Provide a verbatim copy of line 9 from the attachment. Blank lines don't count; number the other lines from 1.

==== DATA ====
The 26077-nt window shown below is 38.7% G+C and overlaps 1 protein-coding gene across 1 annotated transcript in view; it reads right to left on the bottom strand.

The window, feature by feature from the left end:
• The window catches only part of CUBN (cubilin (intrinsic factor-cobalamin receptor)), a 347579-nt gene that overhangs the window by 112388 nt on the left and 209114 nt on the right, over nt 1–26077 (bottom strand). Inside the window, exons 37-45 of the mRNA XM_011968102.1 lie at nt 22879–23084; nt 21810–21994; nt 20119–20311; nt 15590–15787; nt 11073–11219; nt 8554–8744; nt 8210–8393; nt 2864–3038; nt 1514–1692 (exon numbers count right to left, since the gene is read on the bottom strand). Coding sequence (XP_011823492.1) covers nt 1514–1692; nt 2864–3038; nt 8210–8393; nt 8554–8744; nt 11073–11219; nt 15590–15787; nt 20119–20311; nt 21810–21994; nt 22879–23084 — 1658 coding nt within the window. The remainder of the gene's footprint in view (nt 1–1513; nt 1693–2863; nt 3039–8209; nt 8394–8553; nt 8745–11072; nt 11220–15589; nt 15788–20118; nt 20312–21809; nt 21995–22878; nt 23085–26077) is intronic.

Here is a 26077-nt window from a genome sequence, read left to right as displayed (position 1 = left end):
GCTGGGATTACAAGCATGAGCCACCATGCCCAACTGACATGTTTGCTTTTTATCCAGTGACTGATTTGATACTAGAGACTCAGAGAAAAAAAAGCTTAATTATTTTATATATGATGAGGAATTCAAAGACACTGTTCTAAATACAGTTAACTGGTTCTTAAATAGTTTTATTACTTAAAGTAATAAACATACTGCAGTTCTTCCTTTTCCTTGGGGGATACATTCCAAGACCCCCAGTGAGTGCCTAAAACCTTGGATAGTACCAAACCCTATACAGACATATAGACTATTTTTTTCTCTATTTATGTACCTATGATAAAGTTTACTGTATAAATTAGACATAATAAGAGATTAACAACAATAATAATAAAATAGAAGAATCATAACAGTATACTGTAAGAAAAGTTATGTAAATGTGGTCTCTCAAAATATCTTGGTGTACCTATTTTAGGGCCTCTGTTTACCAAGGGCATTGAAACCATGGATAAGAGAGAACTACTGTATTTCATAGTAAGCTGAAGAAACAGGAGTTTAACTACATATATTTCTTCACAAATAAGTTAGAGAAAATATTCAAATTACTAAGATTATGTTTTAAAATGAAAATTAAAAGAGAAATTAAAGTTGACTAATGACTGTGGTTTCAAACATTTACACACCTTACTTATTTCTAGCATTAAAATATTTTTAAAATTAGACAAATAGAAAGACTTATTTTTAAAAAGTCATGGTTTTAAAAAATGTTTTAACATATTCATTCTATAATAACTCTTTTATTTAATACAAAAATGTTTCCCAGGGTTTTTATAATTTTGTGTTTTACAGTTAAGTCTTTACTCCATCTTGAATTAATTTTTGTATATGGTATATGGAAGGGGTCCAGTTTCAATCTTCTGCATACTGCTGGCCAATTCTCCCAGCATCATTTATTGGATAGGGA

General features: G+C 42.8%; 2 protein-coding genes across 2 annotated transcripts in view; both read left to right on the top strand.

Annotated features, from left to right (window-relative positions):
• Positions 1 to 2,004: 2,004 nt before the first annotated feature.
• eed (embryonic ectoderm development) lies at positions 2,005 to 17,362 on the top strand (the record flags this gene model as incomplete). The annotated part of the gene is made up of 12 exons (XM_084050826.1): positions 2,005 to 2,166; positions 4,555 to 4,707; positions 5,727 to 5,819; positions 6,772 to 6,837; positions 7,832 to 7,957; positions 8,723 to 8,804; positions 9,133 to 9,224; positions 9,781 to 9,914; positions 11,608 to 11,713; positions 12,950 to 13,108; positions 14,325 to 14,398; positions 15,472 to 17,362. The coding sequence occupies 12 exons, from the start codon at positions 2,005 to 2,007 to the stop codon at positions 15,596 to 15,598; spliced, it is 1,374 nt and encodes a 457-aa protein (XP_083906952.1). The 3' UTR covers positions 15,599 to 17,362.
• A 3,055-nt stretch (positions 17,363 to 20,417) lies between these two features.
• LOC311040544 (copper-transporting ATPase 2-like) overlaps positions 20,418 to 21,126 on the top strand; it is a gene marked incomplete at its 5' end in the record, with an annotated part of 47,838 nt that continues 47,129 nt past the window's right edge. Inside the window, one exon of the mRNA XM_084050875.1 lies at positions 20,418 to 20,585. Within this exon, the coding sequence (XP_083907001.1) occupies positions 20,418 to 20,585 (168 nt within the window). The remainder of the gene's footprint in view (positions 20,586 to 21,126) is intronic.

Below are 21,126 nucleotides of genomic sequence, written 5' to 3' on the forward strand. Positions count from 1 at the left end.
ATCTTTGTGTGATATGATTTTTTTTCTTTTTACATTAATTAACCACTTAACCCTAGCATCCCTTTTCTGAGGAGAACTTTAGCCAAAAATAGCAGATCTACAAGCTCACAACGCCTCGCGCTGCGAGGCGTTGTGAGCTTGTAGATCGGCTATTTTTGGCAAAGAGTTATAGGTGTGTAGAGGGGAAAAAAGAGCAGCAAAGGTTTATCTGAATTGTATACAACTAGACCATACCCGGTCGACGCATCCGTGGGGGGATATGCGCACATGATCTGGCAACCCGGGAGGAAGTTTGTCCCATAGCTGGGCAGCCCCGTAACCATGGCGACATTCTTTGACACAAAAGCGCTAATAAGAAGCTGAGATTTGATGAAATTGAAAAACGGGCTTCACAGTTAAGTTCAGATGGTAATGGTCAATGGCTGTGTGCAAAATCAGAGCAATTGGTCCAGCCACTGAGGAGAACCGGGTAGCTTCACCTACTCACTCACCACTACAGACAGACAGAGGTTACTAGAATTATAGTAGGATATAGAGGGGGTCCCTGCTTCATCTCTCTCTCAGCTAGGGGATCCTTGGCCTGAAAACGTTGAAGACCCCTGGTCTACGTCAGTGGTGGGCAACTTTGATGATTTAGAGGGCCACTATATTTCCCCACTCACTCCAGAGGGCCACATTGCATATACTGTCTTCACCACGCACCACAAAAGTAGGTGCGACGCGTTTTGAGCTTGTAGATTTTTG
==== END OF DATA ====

• eed (embryonic ectoderm development) lies at positions 2,005 to 17,362 on the top strand (the record flags this gene model as incomplete). The annotated part of the gene is made up of 12 exons (XM_084050826.1): positions 2,005 to 2,166; positions 4,555 to 4,707; positions 5,727 to 5,819; positions 6,772 to 6,837; positions 7,832 to 7,957; positions 8,723 to 8,804; positions 9,133 to 9,224; positions 9,781 to 9,914; positions 11,608 to 11,713; positions 12,950 to 13,108; positions 14,325 to 14,398; positions 15,472 to 17,362. The coding sequence occupies 12 exons, from the start codon at positions 2,005 to 2,007 to the stop codon at positions 15,596 to 15,598; spliced, it is 1,374 nt and encodes a 457-aa protein (XP_083906952.1). The 3' UTR covers positions 15,599 to 17,362.